Sunday, June 1, 2008

AAMA summer conference is 'sweet'

By Matt Slovick, editor in chief, Glass Magazine
Matt Slovick
My latest business travel for AAMA’s National Summer Conference has taken me to Hershey, Pa., the self-proclaimed Sweetest Place on Earth.

Yes, Chocolate Avenue and Cocoa Avenue do exist.
Other than the chocolate bar, Hershey is also known for its amusement park, Hersheypark.

I grew up in Pennsylvania, and I’ve been to the park numerous times. I can see it from my window at the Hotel Hershey, and it pains me that I won’t be able to ride Fahrenheit. The coaster’s description on the Web site reads: “This hot new vertical lift inverted loop coaster will ascend 121 feet before plummeting down a 97-degree drop – the steepest drop in the United States!”

For the record, I’ve ridden Kingda Ka, which is the tallest, fastest roller coast on Earth, at Six Flags Great Adventure in New Jersey. It reaches 128 mph and climbs to 456 feet.

When you check into the hotel, they offer you a free Hershey bar with or without almonds. But during the meetings, those mini chocolate bars are in arms length on every table – milk chocolate, dark chocolate, Krackel and Mr. Goodbar. I attended two meetings today and probably ate a dozen of them. Come on, they are really small.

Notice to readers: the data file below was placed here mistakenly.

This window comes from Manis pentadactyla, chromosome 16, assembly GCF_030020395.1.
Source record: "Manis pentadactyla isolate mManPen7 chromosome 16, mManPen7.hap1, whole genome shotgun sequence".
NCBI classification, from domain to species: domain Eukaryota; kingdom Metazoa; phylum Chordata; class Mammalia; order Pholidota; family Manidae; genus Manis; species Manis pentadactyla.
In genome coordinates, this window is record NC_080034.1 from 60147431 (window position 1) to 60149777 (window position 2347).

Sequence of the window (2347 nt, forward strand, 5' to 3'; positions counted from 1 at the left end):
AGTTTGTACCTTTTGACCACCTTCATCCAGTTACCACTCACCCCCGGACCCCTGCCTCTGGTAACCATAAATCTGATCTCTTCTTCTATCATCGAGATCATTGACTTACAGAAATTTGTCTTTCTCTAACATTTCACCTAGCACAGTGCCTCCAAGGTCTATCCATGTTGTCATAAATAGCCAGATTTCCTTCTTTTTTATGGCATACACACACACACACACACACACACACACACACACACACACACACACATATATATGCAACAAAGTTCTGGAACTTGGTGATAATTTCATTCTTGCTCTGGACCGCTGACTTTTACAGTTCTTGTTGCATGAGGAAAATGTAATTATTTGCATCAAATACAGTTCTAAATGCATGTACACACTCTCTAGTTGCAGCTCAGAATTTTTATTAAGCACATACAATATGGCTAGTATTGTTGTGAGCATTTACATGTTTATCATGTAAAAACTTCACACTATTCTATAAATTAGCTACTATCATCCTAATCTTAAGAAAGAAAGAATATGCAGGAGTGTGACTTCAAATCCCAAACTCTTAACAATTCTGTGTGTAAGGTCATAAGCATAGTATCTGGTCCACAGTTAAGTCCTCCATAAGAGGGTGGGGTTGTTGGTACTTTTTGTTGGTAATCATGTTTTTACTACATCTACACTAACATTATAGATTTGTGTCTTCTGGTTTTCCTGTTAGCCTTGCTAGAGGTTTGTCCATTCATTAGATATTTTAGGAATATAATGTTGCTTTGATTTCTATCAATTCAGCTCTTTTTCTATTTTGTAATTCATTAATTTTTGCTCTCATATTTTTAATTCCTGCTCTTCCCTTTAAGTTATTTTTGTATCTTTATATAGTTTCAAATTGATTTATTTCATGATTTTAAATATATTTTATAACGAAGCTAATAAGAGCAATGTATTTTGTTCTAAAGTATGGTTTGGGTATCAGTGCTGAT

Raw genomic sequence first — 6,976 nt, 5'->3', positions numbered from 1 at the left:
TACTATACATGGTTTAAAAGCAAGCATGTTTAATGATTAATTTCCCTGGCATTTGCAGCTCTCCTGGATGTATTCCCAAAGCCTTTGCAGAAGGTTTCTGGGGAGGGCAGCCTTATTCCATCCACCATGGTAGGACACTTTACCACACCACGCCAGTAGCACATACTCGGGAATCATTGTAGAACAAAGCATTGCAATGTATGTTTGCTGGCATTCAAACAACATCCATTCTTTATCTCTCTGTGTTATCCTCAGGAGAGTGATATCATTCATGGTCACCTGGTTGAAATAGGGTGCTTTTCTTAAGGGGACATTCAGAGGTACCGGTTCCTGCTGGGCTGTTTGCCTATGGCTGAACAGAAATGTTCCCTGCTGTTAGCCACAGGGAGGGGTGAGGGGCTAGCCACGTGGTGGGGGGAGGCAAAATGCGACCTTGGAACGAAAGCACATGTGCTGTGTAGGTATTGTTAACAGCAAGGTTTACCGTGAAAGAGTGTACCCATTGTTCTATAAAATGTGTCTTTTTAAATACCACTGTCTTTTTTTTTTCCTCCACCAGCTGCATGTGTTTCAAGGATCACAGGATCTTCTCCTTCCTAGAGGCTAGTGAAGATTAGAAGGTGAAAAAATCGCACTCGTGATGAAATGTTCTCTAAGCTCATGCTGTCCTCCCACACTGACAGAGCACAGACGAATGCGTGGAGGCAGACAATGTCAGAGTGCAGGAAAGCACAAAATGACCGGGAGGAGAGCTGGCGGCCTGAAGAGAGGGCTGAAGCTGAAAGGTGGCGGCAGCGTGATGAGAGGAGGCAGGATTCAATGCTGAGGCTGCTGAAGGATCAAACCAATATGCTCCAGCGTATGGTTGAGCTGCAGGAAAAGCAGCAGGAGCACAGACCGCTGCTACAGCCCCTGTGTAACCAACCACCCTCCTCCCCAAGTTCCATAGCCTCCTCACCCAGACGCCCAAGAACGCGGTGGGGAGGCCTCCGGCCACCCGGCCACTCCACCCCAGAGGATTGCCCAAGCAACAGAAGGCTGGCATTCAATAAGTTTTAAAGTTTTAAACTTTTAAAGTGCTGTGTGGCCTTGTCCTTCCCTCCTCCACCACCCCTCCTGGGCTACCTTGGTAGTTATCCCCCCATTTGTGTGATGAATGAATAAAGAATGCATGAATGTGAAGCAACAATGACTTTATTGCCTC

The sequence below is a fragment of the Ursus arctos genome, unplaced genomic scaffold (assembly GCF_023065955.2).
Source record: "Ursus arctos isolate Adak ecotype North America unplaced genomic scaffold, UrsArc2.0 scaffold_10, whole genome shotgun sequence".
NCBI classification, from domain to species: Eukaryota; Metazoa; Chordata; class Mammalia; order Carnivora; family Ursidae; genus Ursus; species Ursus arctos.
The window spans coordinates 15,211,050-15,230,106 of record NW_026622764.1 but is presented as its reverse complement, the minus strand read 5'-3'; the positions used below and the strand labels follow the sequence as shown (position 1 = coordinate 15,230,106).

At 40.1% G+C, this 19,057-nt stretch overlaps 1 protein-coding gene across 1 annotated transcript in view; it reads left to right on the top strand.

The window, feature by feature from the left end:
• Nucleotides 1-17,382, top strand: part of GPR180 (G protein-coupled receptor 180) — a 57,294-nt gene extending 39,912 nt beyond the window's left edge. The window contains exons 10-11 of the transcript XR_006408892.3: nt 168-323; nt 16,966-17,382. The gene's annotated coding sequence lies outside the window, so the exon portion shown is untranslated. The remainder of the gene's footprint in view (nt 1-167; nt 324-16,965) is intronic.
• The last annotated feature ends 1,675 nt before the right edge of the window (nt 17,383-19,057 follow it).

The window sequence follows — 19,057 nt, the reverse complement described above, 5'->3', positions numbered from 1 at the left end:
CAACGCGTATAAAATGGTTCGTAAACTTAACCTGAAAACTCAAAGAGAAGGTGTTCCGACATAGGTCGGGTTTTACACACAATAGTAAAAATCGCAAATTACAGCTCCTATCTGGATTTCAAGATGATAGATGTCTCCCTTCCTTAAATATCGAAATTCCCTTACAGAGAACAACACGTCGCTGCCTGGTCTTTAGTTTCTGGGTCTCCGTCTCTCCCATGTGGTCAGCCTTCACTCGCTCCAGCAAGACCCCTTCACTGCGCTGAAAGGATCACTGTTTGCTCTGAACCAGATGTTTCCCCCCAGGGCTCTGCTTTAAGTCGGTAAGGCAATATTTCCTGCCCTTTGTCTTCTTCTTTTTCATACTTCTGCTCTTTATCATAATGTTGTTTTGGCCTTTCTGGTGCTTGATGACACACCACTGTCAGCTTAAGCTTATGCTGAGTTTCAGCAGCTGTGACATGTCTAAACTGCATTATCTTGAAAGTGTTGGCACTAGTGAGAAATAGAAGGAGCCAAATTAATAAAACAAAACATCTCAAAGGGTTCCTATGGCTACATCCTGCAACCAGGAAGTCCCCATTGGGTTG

The largest Hershey bar commercially available weighs 5 pounds and costs $35. The ½-pound bar in the hotel room costs $3.75 or $7.50 a pound.

When the maid stopped by this evening for “turn-down” service, she supplied four Hershey Kisses and an information sheet that included Today’s Hotel Hershey Historical Fact: In June of 1905, the original chocolate factory was complete in downtown Hershey.

I discovered the tours of the factory ended in 1973. Now when you visit Hersheypark, the Chocolate World ride is a 12-minute tour explaining the process of making chocolate.

I thought I’d end this post with more Hershey trivia. Did you ever wonder how Kisses got their name? I was told it was the sound of the original machines that squirted out the dabs of chocolate.

And Milton S. Hershey’s middle name was Stavely.

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